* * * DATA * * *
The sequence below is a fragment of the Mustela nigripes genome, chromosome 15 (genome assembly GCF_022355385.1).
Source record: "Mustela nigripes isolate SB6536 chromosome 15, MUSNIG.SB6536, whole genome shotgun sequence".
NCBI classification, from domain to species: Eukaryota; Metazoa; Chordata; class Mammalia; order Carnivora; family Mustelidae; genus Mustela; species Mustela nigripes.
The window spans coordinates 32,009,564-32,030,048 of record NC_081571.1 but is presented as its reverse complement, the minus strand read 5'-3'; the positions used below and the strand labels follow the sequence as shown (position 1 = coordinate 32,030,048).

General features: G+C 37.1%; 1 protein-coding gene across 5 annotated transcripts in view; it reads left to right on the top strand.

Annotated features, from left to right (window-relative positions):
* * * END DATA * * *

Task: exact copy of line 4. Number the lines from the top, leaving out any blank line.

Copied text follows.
The window spans coordinates 32,009,564-32,030,048 of record NC_081571.1 but is presented as its reverse complement, the minus strand read 5'-3'; the positions used below and the strand labels follow the sequence as shown (position 1 = coordinate 32,030,048).